Thursday, April 30, 2015

How to import Proteome Discoverer results into Ingenuity Pathway Analysis

I swear I wrote this up somewhere before or made a video but I can't seem to find it.  Here it goes.  Ingenuity Pathway Analysis (IPA) (TM,R) is a great program for figuring out what is happening in your samples.  It was originally designed for microarray analysis but has grown over the years to be a fantastic tool for all sorts of -omics studies.  I used it for years in my previous life as a government researcher and I'll recommend it to just about anyone doing quantitative proteomics.

Why? Cause it will find the missing proteins!  We know we aren't getting 100% proteome coverage in our studies, though many groups are starting to come close.  If you have 5 or 6 proteins up- or down- regulated IPA can figure out what pathway those are most strongly correlated with and can point you to other interesting targets (or the low copy number regulator which might be causing your phenotype).  Of the many upsides of IPA one is that all this data is manually curated.  The downside is that is an awful lot of work for them so the software isn't free.  You can try it out though (30 day trials, I think...)

As I said, however, IPA was designed for genomics.  It works for proteomics but your data needs to be in a genomics friendly format.  I like the universal gene identifiers that are embedded in the Uniprot/Swissprot FASTA files.  There are other ways around everything this but is the easiest way I've found.  I'll show you how I do this in PD 1.4.  PD 2.0 is a little different and I'll highlight that as well.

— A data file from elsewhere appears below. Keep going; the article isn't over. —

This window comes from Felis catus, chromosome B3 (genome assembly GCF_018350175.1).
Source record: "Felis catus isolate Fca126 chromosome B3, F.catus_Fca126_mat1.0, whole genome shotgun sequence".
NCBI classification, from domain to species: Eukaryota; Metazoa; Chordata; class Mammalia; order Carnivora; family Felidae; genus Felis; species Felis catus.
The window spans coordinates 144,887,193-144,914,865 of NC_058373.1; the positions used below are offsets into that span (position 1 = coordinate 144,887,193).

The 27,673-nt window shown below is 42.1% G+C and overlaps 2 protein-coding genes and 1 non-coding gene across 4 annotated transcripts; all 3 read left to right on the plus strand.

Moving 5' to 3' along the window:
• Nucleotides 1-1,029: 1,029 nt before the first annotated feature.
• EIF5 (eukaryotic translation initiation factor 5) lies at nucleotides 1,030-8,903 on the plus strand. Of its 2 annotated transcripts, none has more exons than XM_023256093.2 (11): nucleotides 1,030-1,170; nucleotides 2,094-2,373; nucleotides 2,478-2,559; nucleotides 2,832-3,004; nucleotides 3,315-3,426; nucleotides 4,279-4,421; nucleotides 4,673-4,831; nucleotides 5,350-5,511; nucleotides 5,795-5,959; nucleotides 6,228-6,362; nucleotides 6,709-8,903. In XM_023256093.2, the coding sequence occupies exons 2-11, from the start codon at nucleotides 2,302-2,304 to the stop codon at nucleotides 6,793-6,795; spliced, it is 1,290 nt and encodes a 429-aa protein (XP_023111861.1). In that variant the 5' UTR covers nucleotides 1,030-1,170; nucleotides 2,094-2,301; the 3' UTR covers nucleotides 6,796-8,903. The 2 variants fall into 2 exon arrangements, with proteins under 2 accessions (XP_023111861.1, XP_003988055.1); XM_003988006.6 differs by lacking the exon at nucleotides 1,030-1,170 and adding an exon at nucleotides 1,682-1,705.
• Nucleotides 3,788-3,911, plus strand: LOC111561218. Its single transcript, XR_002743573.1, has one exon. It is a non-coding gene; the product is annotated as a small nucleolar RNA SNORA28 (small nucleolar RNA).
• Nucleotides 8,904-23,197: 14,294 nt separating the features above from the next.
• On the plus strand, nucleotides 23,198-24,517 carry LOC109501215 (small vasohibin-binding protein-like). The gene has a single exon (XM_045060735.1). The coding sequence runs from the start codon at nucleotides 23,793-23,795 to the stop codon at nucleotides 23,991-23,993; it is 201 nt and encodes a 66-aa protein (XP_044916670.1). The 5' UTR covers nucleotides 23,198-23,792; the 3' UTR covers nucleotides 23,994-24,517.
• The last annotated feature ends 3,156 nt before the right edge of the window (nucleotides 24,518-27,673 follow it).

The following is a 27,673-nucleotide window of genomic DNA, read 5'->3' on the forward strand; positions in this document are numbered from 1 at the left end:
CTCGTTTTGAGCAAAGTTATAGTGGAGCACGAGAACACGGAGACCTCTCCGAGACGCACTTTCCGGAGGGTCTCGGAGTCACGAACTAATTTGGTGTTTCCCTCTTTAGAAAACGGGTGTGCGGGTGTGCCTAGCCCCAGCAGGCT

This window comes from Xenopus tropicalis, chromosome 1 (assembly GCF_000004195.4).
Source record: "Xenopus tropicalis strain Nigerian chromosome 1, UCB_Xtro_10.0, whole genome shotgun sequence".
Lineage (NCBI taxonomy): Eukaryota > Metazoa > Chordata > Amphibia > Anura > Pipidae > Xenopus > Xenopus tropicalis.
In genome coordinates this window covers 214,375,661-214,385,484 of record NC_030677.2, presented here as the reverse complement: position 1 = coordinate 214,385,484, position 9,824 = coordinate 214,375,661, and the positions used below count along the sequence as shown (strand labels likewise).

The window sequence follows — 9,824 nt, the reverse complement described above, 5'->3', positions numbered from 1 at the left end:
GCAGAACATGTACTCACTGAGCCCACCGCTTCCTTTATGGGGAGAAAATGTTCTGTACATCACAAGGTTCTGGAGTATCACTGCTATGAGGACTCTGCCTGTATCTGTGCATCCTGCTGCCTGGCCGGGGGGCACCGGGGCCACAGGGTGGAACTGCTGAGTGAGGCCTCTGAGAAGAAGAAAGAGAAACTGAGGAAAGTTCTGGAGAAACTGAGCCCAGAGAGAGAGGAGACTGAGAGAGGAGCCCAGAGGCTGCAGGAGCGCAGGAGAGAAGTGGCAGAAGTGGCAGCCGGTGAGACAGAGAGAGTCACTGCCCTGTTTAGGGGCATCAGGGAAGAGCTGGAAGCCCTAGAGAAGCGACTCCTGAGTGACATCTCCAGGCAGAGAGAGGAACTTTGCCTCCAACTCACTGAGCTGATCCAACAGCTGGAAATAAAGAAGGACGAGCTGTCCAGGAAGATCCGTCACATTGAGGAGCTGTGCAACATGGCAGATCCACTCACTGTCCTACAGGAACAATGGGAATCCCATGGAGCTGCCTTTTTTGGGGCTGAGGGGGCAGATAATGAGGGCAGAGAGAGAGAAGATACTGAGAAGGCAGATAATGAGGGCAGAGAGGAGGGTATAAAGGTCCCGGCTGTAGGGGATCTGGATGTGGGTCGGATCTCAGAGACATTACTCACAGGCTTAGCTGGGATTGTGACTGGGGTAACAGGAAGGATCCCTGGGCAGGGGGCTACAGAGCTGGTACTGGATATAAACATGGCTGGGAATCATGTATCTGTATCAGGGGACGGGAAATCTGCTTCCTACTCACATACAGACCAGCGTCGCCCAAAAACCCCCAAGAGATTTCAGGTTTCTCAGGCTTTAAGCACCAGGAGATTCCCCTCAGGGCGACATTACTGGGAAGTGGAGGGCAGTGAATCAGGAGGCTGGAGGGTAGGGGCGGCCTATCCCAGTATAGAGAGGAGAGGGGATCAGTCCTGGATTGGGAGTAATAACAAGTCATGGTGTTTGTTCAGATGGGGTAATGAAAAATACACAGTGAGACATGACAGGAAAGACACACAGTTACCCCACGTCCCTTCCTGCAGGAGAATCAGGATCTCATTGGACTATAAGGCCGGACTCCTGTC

I grabbed the first data file I could find on my hard drive on this sleepy morning (no coffee in my hotel room?!?! Seriously?!?!  Short pause while I write a scathing review of this place on Google Reviews...)  Okay! Here is the processed TMT 10plex file.

For simplicity sake I went to the right corner and removed all the unnecessary (for this) stuff, including: accession number, #peptides, #unique peptide, etc. I just kept the Uniprot description and the protein intensities (for label free) or, in this case, the ratios.

Next, you need to export your results so you can edit them in Excel.  In PD 1.0-1.4 you could right click and "export to excel". This function was replaced with the one shown below in PD 2.0.

To keep this easy for me I'm going to stick to the PD 1.4 version. In PD 2.0 this process will be the same.

Open your Excel or Text output in Excel.  What you need to do is parse the universal gene identifier out of your protein description.  There are smart ways to do this. Or you can just use the "Text to Columns" feature to get your identifier into its own column.

  Keep in mind that in many formats mitochondrial proteins don't have the same descriptor parameters that other human proteins do. The end result should look something like this.

At this point, I like to save this as tab separated text. This ditches any weird formatting stuff hidden in your Excel file.  This text file is now ready to import directly into Ingenuity.  If you were doing relative label free quan with the precursor ion area detector then you'd need to divide your intensities to get ratios.

Things to note:  Excel has this annoying issue with Septin proteins.  It recognizes Sep5 as "September 5th" and will change it to 9/5/15 or something.  You can change this in configuration to turn it off.  There is something else dumb it does, but I forget what that is.

When you import into IPA, tell the program you have headers so it ignores the top row. Then identify the gene column as the target and the quan output as the conditions you want to study.  You can set up time courses or multiple comparisons this way.

Is IPA a perfect tool for proteomics? Nope, but its getting better all the time. And if someone in your lab has a license for genomics research its a nice way to quickly see if anything cool is hiding in your data.

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